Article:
WASHINGTON, D.C.—During a press conference earlier this week, Representative Ilhan Omar called on the nation to dismantle the oppressive, racist system that allowed a Somalian refugee to become a citizen and get elected to the highest legislative body in the land.

    She delivered her scathing comments on national media outlets that happily provide a platform for the woman who came from a war-torn country and was welcomed into the United States to ascend to state and eventually national office.

    “Now that I have climbed to the top of the ladder, I am calling on the ladder to be kicked down for its systemic prejudice against oppressed women of color,” Omar said. “I am hereby using the power and platform afforded to me by the incredible opportunity available in this country to call on my countrymen to bring the whole thing crashing to the ground.”

    “The whole thing is racist – dismantle it all,” she added before heading to a dinner party for elites in Washington.

  3. While your points of comparison are more or less valid, you failed to actually support your claim:

    Having met quite a few refugees and immigrants from war torn nations, I’m pretty sure the biggest difference between Western Europe and the US for most of them is a matter of geography.

  4. There are people who sincerely believe that the welfare state can absorb unlimited amounts of new refugees and immigrants with no strain on existing taxpayers. They also believe Mass Migration with the population explosion it causes has no deleterious impact on the environment or quality of life. It’s hard to believe such people exist.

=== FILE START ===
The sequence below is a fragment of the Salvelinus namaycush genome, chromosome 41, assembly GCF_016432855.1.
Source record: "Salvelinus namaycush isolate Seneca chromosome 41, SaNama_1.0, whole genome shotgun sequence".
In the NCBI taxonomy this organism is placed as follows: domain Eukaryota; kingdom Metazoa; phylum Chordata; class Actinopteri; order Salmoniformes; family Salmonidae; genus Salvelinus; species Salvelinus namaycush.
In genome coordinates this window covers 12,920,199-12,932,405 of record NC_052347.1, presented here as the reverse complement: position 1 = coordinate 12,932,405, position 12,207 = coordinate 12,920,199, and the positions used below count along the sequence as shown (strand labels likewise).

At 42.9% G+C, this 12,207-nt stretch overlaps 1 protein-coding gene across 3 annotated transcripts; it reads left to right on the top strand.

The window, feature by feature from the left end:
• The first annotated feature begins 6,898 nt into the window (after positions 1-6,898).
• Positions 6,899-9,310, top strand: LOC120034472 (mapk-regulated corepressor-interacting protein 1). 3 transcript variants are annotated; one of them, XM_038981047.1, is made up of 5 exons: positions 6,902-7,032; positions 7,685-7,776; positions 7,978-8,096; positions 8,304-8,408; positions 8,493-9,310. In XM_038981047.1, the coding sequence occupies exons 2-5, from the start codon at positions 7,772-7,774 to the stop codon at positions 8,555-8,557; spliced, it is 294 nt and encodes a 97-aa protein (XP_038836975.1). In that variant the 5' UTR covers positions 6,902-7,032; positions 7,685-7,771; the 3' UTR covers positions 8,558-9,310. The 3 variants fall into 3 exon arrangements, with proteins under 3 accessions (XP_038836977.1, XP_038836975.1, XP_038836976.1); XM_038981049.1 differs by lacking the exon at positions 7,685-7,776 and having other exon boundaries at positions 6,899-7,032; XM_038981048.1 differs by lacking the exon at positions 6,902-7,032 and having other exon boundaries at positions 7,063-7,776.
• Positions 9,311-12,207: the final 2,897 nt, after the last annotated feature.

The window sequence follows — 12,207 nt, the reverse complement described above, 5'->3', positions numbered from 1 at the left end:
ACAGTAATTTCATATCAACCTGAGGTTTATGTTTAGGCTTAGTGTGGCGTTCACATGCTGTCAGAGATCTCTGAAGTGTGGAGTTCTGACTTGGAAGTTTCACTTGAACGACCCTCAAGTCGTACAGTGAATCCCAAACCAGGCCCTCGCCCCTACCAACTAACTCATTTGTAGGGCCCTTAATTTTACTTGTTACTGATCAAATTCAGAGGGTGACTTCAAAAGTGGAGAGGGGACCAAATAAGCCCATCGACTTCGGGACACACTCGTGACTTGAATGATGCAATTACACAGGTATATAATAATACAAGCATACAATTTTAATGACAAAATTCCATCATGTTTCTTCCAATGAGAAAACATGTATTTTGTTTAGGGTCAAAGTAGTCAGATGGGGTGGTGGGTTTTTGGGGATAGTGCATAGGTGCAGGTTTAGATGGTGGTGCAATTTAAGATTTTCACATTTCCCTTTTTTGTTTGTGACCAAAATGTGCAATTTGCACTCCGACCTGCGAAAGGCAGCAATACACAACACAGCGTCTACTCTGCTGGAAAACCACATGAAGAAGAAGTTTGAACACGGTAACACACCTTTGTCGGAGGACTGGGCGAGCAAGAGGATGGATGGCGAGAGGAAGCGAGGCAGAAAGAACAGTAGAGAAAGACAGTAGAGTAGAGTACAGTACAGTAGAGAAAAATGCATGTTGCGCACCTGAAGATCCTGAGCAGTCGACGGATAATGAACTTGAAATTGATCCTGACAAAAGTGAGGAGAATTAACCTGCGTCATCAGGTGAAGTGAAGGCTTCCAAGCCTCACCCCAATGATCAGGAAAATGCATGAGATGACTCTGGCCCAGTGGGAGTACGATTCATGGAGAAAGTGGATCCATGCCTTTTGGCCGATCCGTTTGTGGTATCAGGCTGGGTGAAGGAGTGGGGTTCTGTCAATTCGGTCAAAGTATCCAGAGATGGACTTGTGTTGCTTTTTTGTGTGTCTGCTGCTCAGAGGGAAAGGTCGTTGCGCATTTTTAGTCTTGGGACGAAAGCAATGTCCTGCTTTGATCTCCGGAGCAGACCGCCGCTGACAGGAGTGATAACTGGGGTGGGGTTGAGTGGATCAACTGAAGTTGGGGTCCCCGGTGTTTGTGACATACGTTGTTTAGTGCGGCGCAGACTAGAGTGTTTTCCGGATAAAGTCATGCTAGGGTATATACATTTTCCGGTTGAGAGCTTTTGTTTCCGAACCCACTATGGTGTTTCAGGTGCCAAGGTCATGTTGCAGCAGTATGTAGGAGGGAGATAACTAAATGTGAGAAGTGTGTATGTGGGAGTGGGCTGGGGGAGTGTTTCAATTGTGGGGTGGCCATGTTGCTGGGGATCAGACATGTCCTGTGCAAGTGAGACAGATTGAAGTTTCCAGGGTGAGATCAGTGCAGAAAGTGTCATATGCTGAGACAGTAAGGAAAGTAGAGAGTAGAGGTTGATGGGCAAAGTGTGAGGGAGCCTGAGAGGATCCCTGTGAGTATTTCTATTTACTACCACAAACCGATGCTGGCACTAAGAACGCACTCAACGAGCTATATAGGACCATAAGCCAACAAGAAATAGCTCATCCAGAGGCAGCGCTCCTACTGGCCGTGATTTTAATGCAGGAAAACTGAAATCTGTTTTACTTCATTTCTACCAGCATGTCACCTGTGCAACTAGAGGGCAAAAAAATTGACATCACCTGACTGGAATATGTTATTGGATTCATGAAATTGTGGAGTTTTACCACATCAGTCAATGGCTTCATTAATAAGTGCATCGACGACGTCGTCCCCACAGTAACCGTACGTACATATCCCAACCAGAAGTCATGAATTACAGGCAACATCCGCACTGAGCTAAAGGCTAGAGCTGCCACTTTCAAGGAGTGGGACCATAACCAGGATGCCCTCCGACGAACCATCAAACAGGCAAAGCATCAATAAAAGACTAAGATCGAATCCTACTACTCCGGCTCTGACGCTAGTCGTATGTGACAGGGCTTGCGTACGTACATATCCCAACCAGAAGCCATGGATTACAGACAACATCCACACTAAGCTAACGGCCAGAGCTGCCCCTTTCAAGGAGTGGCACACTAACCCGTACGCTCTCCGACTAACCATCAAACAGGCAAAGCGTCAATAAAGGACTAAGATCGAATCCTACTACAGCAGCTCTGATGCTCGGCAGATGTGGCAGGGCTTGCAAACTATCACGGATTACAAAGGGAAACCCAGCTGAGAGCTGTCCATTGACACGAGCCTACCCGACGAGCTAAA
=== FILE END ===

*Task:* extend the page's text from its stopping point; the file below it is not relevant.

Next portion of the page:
5. The critical response to the Harper’s Letter has demonstrated why it was necessary. The criticism is mostly based on guilt-by-association (the letter was signed by a transphobe!), whataboutism (how can you worry about people losing their jobs when cops are murdering black men?), and a demand for absolute ideological purity. Most of the signers are liberals (in both senses of the word) who lent their support in defense of liberal values:

    “The forces of illiberalism are gaining strength throughout the world and have a powerful ally in Donald Trump, who represents a real threat to democracy. But resistance must not be allowed to harden into its own brand of dogma or coercion—which right-wing demagogues are already exploiting. The democratic inclusion we want can be achieved only if we speak out against the intolerant climate that has set in on all sides.”

    The signers share many of the political goals of the people who are condemning them but believe that the intolerant attitude and illiberal actions of the social-justice mob are betraying their own cause. The critics demand complete fealty to the tenets of the Woke religion, and accuse anyone who doesn’t accept the maximalist claims of activists of giving aid and comfort to their opponents. In other words, if you’re not Woke you’re a closet reactionary. This is, of course, absurd.

  6. Yes it is absurd, but this is also the place where this “culture war“ needs to be fought. Libs vs the Far left. This is, after all, a monster created in your laboratory, and there’s a far better chance that the message will sink in coming from you than from me.

  7. Agreed. I hope the letter morphs into a movement. Capitulation only feeds the appetite of the Woke monster and causes it to grow. Center-left and center-right liberals (small-l) need to unite against the illiberal excesses on both the far-left and far-right.

  8. “Powerful protests for racial and social justice are leading to overdue demands for police reform, along with wider calls for greater equality and inclusion… blah blah… Trump… blah blah”